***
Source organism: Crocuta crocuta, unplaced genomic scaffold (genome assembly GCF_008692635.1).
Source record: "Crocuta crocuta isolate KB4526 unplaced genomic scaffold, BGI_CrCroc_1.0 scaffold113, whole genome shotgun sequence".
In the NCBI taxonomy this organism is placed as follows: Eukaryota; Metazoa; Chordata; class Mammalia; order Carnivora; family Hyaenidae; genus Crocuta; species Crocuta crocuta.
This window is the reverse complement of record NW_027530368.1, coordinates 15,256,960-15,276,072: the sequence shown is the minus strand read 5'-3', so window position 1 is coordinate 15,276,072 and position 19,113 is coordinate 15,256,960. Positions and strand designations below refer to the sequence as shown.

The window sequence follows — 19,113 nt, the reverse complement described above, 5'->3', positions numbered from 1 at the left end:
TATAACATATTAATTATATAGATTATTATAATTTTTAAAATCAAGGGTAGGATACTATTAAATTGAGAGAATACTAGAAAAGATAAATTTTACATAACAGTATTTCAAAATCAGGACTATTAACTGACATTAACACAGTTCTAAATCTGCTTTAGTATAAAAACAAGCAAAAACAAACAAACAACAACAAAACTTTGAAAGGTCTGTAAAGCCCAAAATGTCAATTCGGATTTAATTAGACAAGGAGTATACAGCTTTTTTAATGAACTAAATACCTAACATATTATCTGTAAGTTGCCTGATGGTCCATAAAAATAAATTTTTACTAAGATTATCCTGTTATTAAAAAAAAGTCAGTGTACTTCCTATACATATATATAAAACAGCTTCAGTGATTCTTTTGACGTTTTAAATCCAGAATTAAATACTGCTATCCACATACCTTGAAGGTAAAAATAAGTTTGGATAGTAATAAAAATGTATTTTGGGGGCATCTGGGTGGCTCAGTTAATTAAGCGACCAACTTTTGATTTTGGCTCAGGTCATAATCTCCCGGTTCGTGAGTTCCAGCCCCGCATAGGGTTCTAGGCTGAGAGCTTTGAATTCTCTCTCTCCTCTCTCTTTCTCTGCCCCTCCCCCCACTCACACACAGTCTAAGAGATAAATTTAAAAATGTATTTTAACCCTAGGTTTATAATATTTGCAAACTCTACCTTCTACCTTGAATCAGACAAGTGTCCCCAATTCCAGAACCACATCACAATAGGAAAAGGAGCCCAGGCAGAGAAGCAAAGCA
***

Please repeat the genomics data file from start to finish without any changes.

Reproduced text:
Source organism: Crocuta crocuta, unplaced genomic scaffold (genome assembly GCF_008692635.1).
Source record: "Crocuta crocuta isolate KB4526 unplaced genomic scaffold, BGI_CrCroc_1.0 scaffold113, whole genome shotgun sequence".
In the NCBI taxonomy this organism is placed as follows: Eukaryota; Metazoa; Chordata; class Mammalia; order Carnivora; family Hyaenidae; genus Crocuta; species Crocuta crocuta.
This window is the reverse complement of record NW_027530368.1, coordinates 15,256,960-15,276,072: the sequence shown is the minus strand read 5'-3', so window position 1 is coordinate 15,276,072 and position 19,113 is coordinate 15,256,960. Positions and strand designations below refer to the sequence as shown.

The window sequence follows — 19,113 nt, the reverse complement described above, 5'->3', positions numbered from 1 at the left end:
TATAACATATTAATTATATAGATTATTATAATTTTTAAAATCAAGGGTAGGATACTATTAAATTGAGAGAATACTAGAAAAGATAAATTTTACATAACAGTATTTCAAAATCAGGACTATTAACTGACATTAACACAGTTCTAAATCTGCTTTAGTATAAAAACAAGCAAAAACAAACAAACAACAACAAAACTTTGAAAGGTCTGTAAAGCCCAAAATGTCAATTCGGATTTAATTAGACAAGGAGTATACAGCTTTTTTAATGAACTAAATACCTAACATATTATCTGTAAGTTGCCTGATGGTCCATAAAAATAAATTTTTACTAAGATTATCCTGTTATTAAAAAAAAGTCAGTGTACTTCCTATACATATATATAAAACAGCTTCAGTGATTCTTTTGACGTTTTAAATCCAGAATTAAATACTGCTATCCACATACCTTGAAGGTAAAAATAAGTTTGGATAGTAATAAAAATGTATTTTGGGGGCATCTGGGTGGCTCAGTTAATTAAGCGACCAACTTTTGATTTTGGCTCAGGTCATAATCTCCCGGTTCGTGAGTTCCAGCCCCGCATAGGGTTCTAGGCTGAGAGCTTTGAATTCTCTCTCTCCTCTCTCTTTCTCTGCCCCTCCCCCCACTCACACACAGTCTAAGAGATAAATTTAAAAATGTATTTTAACCCTAGGTTTATAATATTTGCAAACTCTACCTTCTACCTTGAATCAGACAAGTGTCCCCAATTCCAGAACCACATCACAATAGGAAAAGGAGCCCAGGCAGAGAAGCAAAGCA